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- NYSD Hundred:Fireworks and spin wins it for Normanby Hall - July 19, 2023
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Dodging this summer’s disappointing, triple-pronged cloud, wind and rain assault, I’ve been squeezing in cricket fixes wherever and whenever I can.
Often, it has been a case of finding a game – any day of the week – with sun forecast. Recently, time and again, that has meant heading north from our York HQ.
Starting to feel as if the car might object if it’s pointed anywhere but the A1 or the A19. Not for want of trying. A few weeks ago, I was all set to take in a match at Wath-upon-Dearne Cricket Club. Only for the weather to intervene.
Similarly, July 14, and Sowerby Bridge Cricket Club’s staging of an all-star T20 charity match in aid of the Cricket Asylum Foundation. It was postponed because of predicted downpours.
This season, cricket clubs I’ve visited, north of the Tees (therefore outside Yorkshire), include Ashington, Castle Eden, Darlington Railway Athletic, Tynemouth and Willington. Along with Guisborough and Saltburn, neither of them far from the river’s White Rose bank.
With a 24-hour window of dry, latterly sunny weather predicted for July 13, a Thursday, I took advantage of the North Yorkshire & South Durham Premier Cricket League’s (NYSD) Division One Hundred competition.
Normanby Hall Cricket Club were at home. Their visitors, for a south Middlesbrough derby, were local rivals Marton. The two grounds are barely three miles apart.
Victory would secure qualification for the competition’s knockout phase. Both teams are going well in the league this season. Marton, relegated in 2022 from the Premier Division, are joint top, level on 239 points with Norton, on whom they have a game in hand. Normanby Hall lie fourth, 43 points off the promotion positions.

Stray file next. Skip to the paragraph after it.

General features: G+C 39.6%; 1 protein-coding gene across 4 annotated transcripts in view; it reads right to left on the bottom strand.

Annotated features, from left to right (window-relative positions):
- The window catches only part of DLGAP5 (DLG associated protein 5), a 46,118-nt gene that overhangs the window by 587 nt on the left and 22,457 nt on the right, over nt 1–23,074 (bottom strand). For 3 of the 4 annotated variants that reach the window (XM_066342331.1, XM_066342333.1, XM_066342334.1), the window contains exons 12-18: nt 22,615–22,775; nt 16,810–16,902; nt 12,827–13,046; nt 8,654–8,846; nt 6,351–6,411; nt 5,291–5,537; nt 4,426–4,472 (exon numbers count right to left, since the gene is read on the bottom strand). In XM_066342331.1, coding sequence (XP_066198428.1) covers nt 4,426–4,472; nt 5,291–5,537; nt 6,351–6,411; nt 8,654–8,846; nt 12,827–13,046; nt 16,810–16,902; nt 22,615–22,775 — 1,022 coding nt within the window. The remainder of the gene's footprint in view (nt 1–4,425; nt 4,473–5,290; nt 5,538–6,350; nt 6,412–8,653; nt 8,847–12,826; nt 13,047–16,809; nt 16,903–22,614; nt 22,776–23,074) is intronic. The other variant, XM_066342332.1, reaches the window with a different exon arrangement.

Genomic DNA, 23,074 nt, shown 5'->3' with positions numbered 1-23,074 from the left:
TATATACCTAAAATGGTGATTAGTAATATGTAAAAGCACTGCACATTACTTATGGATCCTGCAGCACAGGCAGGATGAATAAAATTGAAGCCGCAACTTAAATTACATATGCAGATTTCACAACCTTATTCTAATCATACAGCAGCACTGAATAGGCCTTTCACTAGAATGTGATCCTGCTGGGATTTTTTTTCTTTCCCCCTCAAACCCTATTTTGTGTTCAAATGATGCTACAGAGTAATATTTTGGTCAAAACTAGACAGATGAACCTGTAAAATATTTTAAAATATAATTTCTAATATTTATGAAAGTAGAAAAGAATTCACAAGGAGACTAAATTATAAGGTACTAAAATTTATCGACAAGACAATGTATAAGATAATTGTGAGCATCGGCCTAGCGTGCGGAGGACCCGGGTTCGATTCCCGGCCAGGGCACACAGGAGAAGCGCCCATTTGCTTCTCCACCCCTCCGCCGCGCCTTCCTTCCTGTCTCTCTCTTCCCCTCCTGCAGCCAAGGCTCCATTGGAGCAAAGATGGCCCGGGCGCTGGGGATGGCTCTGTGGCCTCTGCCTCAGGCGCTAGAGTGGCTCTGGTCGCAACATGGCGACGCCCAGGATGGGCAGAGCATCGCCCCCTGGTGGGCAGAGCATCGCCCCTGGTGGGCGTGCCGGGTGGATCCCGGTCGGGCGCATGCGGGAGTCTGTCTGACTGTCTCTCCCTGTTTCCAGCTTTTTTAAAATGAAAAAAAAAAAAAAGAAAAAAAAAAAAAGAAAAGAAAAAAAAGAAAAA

The NYSD certainly shoehorns plenty of cricket – various formats – into its all too fleeting season. As he parked outside the Normanby Hall ground, a Marton player remarked: “It’s the fifth time I’ve been here this season, and I still haven’t played a league match!”
According to the informative history section of their website, Normanby Hall Cricket Club, founded in 1892, take their name from the eponymous stately pile, in whose grounds they first played. The club had a lease with the Ward Jackson family.
Hall and estate were sold in 1948. Cricket continued only because the generous Ward-Jacksons gifted the field to the club and four trustees.
Until the late 1950s, the ground, approached originally via a farm track through woods, was a rural oasis, surrounded by open fields. Hard to believe, now.